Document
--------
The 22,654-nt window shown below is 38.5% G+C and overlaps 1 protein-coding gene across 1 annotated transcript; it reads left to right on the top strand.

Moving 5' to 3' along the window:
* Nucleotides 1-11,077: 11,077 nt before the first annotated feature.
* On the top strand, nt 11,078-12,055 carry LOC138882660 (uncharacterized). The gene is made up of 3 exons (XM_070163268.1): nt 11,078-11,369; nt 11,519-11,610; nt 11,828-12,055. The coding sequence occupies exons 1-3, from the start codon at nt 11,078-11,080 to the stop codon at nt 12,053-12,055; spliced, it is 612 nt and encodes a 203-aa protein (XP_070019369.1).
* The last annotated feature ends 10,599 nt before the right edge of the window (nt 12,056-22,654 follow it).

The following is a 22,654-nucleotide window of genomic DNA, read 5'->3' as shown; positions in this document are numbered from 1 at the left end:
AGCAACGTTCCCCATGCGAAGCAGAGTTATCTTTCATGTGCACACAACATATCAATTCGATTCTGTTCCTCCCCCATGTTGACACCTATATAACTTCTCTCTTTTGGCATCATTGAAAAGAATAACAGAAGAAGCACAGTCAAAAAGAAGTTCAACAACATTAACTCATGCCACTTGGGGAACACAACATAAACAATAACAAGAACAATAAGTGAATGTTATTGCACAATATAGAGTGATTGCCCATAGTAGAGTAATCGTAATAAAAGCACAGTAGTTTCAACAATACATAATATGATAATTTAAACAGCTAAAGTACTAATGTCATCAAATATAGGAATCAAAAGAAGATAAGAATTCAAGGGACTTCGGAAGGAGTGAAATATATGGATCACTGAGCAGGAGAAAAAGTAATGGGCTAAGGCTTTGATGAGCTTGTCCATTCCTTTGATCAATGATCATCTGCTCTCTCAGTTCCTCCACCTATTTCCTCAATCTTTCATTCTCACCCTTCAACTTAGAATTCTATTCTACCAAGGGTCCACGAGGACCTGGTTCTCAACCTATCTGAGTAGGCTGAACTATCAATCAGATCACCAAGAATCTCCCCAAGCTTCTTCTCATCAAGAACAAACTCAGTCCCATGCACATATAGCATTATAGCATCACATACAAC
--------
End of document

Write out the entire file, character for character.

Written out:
The 22,654-nt window shown below is 38.5% G+C and overlaps 1 protein-coding gene across 1 annotated transcript; it reads left to right on the top strand.

Moving 5' to 3' along the window:
* Nucleotides 1-11,077: 11,077 nt before the first annotated feature.
* On the top strand, nt 11,078-12,055 carry LOC138882660 (uncharacterized). The gene is made up of 3 exons (XM_070163268.1): nt 11,078-11,369; nt 11,519-11,610; nt 11,828-12,055. The coding sequence occupies exons 1-3, from the start codon at nt 11,078-11,080 to the stop codon at nt 12,053-12,055; spliced, it is 612 nt and encodes a 203-aa protein (XP_070019369.1).
* The last annotated feature ends 10,599 nt before the right edge of the window (nt 12,056-22,654 follow it).

The following is a 22,654-nucleotide window of genomic DNA, read 5'->3' as shown; positions in this document are numbered from 1 at the left end:
AGCAACGTTCCCCATGCGAAGCAGAGTTATCTTTCATGTGCACACAACATATCAATTCGATTCTGTTCCTCCCCCATGTTGACACCTATATAACTTCTCTCTTTTGGCATCATTGAAAAGAATAACAGAAGAAGCACAGTCAAAAAGAAGTTCAACAACATTAACTCATGCCACTTGGGGAACACAACATAAACAATAACAAGAACAATAAGTGAATGTTATTGCACAATATAGAGTGATTGCCCATAGTAGAGTAATCGTAATAAAAGCACAGTAGTTTCAACAATACATAATATGATAATTTAAACAGCTAAAGTACTAATGTCATCAAATATAGGAATCAAAAGAAGATAAGAATTCAAGGGACTTCGGAAGGAGTGAAATATATGGATCACTGAGCAGGAGAAAAAGTAATGGGCTAAGGCTTTGATGAGCTTGTCCATTCCTTTGATCAATGATCATCTGCTCTCTCAGTTCCTCCACCTATTTCCTCAATCTTTCATTCTCACCCTTCAACTTAGAATTCTATTCTACCAAGGGTCCACGAGGACCTGGTTCTCAACCTATCTGAGTAGGCTGAACTATCAATCAGATCACCAAGAATCTCCCCAAGCTTCTTCTCATCAAGAACAAACTCAGTCCCATGCACATATAGCATTATAGCATCACATACAAC